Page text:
• Steyer effects change through athletics, adventure and environmental work
By Christina Whiting
Homer High School running coach Bill Steyer’s passion for athletics is rivaled only by his passion for adventure and volunteer work in Nepal.
At the age of 24, Steyer traveled to Nepal as a Peace Corps volunteer.
“The villagers had no access to clean water or latrines,” he said. “I oversaw the construction of gravity-flow drinking water systems.”
During his free time, Steyer hiked to Everest Base Camp and trekked through Northern India, Kashmir and Ladakh, an area in the Tibetan plateau.
“I was hiking 5,000 feet up and down 11,000-foot mountains with a pack on my back,” he said.
In Nepal, Steyer met Judy, a fellow Peace Corps volunteer. After completing their Peace Corps work, the couple returned to Seattle to get married, and moved several times over the coming years as Judy went through medical training. They lived in Seattle, Michigan, Bethel and Fairbanks before settling in Homer in 2006, with son Ben and daughter Saanti.
In Seattle, Steyer worked as the State Hazardous Waste Coordinator for Alaska. He trained for, and competed, in his first triathlon in 1985 by swimming and doing speed-track workouts with the help of coach and running mentor Tom Cotner.
In Michigan, Steyer worked as a stay-at-home dad and was introduced to long-distance dog mushing. He raced his dog team in Bethel’s Bogus Creek 150 and finished seventh. He finished seventh and eighth in the Tustumena 200. Steyer competed in the Yukon Quest four times, placing 20th, 14th, sixth and fifth.
“The Yukon Quest is the blue-collar version of the Iditarod,” Steyer explained. “It’s a harder race because there are 25 checkpoints in the Iditarod, but only eight in the Quest. This means you have fewer rest stops and you’re camping out in the wilderness more.”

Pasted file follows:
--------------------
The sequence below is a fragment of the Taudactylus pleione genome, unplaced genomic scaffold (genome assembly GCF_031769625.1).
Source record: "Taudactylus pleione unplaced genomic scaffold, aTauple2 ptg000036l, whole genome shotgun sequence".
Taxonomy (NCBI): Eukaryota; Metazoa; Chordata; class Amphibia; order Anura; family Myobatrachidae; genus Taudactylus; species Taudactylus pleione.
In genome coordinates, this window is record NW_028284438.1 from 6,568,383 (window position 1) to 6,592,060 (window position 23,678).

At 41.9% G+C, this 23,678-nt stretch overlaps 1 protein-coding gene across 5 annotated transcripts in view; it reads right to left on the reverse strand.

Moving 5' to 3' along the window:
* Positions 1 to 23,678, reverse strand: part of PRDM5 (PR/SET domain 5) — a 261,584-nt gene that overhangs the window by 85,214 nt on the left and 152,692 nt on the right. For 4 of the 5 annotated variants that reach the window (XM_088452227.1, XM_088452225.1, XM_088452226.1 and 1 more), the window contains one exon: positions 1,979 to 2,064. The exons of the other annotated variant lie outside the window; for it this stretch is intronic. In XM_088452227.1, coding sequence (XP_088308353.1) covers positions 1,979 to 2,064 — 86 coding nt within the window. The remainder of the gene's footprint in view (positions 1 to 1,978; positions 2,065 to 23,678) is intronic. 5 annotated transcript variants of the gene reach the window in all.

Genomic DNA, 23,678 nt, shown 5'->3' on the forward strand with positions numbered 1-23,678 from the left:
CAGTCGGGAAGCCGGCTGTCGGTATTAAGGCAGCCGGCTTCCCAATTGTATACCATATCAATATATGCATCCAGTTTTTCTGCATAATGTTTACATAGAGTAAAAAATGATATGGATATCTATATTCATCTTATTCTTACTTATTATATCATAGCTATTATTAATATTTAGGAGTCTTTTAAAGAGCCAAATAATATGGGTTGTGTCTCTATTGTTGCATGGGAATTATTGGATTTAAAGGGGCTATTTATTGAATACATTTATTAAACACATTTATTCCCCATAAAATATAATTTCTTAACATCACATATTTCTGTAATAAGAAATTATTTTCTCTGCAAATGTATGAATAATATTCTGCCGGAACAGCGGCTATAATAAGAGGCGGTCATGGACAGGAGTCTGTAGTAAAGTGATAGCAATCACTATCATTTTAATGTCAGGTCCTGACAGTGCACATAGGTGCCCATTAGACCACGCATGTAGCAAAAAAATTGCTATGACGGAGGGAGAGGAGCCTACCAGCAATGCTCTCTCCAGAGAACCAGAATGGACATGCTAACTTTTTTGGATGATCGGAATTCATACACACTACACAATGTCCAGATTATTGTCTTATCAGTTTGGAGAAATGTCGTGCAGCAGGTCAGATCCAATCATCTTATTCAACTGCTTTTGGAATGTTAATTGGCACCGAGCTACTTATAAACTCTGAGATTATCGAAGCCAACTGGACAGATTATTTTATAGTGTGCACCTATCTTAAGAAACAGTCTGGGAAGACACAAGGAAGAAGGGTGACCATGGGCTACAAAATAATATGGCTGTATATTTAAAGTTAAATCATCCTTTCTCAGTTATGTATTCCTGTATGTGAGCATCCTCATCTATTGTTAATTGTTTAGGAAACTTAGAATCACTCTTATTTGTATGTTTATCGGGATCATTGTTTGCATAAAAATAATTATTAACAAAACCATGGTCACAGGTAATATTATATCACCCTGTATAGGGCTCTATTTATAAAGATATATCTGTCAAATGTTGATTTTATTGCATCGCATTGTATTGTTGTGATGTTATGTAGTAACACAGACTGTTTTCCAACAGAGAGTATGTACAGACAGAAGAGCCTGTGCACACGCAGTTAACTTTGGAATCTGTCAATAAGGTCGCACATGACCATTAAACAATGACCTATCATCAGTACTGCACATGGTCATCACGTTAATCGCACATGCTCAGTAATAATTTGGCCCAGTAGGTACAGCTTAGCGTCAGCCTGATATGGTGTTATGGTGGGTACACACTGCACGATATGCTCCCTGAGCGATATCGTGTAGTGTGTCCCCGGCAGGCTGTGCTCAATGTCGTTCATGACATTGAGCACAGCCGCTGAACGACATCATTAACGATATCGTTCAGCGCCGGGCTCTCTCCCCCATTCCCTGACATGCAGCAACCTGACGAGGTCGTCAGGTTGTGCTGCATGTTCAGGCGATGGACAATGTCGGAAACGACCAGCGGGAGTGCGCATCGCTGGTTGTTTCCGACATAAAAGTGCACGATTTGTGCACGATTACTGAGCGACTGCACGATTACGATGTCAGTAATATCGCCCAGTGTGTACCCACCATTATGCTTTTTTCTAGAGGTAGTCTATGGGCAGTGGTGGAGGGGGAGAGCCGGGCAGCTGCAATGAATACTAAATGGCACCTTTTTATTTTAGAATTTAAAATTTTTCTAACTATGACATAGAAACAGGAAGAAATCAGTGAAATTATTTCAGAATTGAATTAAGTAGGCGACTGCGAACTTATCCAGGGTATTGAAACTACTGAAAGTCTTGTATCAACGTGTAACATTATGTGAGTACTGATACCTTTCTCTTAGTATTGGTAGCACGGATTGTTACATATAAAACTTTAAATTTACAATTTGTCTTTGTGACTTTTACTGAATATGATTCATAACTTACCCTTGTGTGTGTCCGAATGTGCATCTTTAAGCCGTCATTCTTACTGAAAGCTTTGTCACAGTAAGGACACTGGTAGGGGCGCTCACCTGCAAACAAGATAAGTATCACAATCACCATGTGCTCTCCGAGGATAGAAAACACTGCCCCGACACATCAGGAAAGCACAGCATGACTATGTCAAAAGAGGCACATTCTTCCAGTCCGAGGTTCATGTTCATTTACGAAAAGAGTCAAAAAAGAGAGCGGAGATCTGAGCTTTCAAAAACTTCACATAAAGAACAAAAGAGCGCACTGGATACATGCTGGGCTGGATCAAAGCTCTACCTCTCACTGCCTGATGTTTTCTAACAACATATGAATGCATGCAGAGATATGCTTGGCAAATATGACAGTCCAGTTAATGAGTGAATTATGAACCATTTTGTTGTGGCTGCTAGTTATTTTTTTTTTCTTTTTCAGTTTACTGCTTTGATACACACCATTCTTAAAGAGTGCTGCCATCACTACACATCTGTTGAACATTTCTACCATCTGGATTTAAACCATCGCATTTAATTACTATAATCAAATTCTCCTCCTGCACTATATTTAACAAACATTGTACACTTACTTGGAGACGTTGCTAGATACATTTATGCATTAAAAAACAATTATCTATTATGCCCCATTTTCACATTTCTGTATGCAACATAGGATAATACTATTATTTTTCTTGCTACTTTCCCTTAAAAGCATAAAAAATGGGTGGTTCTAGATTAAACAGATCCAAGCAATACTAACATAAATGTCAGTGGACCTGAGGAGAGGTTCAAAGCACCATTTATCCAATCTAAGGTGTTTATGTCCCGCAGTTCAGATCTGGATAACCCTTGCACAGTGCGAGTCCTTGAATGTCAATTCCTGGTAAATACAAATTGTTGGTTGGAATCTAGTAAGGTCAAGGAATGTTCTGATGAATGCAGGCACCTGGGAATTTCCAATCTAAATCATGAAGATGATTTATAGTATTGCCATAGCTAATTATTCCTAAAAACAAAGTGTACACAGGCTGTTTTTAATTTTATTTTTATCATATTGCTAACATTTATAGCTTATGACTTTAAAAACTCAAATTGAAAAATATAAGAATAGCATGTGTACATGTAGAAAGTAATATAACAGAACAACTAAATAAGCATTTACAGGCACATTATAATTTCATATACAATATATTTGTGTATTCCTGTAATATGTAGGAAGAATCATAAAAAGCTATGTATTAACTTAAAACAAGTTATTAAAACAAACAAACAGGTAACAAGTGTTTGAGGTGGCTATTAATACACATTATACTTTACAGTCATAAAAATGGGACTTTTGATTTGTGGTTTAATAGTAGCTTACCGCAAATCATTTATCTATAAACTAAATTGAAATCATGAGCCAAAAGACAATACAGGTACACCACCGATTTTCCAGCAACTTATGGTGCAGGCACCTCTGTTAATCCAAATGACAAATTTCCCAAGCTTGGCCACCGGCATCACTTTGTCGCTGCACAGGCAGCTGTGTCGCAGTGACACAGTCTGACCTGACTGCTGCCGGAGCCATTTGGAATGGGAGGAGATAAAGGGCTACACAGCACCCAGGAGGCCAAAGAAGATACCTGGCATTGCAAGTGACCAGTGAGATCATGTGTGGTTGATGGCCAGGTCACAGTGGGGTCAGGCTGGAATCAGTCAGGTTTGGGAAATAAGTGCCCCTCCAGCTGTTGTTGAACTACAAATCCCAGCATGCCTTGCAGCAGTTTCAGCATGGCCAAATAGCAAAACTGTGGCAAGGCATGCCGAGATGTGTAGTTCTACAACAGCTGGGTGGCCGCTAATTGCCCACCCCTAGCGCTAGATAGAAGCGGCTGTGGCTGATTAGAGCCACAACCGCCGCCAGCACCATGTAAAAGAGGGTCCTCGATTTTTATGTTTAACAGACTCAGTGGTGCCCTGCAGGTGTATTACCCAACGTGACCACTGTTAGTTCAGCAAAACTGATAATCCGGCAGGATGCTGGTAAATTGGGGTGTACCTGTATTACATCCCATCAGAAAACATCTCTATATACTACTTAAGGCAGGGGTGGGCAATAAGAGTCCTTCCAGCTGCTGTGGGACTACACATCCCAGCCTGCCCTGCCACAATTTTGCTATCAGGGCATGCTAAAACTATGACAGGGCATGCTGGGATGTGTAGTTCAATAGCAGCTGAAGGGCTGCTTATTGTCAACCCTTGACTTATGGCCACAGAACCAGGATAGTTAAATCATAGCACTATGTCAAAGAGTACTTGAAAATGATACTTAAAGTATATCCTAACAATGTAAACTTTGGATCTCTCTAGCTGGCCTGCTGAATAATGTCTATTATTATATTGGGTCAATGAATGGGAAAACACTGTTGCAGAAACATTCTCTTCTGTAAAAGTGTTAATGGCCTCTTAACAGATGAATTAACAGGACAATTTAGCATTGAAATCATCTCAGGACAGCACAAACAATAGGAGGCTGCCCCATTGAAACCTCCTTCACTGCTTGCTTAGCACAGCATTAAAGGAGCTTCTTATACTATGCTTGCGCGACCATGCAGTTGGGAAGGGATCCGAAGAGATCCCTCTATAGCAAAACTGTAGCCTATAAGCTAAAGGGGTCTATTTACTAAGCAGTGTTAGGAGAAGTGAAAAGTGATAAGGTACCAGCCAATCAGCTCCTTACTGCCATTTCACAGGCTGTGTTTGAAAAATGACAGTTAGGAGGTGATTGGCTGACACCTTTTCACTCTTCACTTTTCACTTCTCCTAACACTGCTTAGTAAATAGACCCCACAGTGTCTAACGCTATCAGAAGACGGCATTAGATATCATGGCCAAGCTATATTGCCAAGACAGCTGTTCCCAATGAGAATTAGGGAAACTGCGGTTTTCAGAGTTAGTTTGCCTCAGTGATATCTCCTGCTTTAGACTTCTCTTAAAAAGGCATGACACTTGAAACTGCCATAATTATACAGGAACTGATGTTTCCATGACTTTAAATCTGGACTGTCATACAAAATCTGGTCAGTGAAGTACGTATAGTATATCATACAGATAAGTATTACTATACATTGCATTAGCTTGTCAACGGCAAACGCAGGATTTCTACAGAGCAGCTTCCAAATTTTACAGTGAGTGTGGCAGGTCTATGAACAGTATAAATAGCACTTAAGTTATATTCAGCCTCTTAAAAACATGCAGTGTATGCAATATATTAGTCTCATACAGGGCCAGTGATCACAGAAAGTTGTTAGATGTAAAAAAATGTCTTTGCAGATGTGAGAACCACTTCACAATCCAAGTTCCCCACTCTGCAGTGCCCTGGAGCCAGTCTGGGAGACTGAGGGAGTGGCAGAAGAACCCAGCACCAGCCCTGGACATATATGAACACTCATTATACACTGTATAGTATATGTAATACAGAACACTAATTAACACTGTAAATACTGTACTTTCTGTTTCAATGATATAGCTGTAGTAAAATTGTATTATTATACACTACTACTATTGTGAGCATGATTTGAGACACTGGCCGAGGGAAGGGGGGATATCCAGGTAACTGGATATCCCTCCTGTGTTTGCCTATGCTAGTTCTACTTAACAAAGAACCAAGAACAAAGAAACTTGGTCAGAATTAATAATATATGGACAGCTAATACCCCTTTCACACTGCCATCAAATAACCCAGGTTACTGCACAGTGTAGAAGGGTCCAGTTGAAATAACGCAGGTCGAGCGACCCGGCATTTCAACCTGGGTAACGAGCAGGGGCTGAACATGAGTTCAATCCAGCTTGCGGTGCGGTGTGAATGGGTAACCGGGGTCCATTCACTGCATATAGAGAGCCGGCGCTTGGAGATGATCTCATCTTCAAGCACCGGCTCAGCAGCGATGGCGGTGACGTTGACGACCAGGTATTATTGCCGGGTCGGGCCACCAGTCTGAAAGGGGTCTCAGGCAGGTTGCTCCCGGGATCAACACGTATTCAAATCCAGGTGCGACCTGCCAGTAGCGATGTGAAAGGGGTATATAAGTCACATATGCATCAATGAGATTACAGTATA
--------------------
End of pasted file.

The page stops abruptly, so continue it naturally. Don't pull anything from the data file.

In 2005, Steyer ran the Iditarod, finishing in the middle of the pack. A year later, he raced the Tustumena 100 and won, and in 2007 he raced in the Tustumena 200 and came in second, behind Lance Mackey.
“If I had to come in second, Mackey’s a great guy to lose to,” he said.
For four summers, Steyer managed Alaska Icefield Expeditions, a high-end dog-tour camp located on the Mendenhall Glacier in Juneau. Tourists from cruise ships were flown in by helicopter to experience dog mushing first hand.
A year after the Steyers moved to Homer, Bill became the assistant coach for the high school track team, and then moved up to head coach. In 2008, he took on the position of head coach of the cross country team as well. Today, he wears both hats.
“Mushing ultimately fueled my desire to coach athletics,” he shared. “A successful dog team isn’t just about physical stamina, it’s about motivation, diet and devotion. I wanted to apply this same philosophy to kids, to motivate them to want to run and to succeed.”
Under his coaching, Homer’s running program has become more competitive, with the girl’s cross country team taking second at the Alaska State Championships for the past two years. The boy’s team finished third both years. The girl’s track and field team also took second last year at state.
“Coaching is more than just about the sport,” Steyer said. “Running is an activity that requires discipline, determination, effort and hard work. I want to show kids that if they can be successful on the track, they can be successful off the track.”
In 2009, Steyer trained as a residential rater and Commercial Energy Auditor and formed his business, The Energy Saver, LLC. The work has taken him to Bristol Bay, southeast Alaska, Kodiak and Prince of Wales.
Steyer applies his philosophy of commitment and dedication to both his work and personal life. Last winter, he and Judy returned to the same Nepali village where they met. For two months, Steyer assisted with local efforts in water and energy conservation. His environmental work and love of Nepal has influenced his desire to work there.
In January 2014, Steyer will return to Nepal to promote improved cooking stoves.
“This is a huge health issue,” he said. “The smoke from the open-wood cooking stoves is not ventilated outside the homes and women and children are suffering from respiratory diseases.”
Steyer will also help youth establish recycling programs for waste management, with a goal to implement an annual curriculum.
Now that their children have moved away from home, the Steyers plan to divide their time between Homer and Nepal.
“Homer is a great community, as is our Nepalese community,” Steyer said. “We love trekking, but we really love the people, and we want to help them.”
With his passion for athletics, adventure and environmental work, Bill Steyer is effecting positive change in two communities that are worlds apart for most of us — but right at “home” for him.
Comments are closed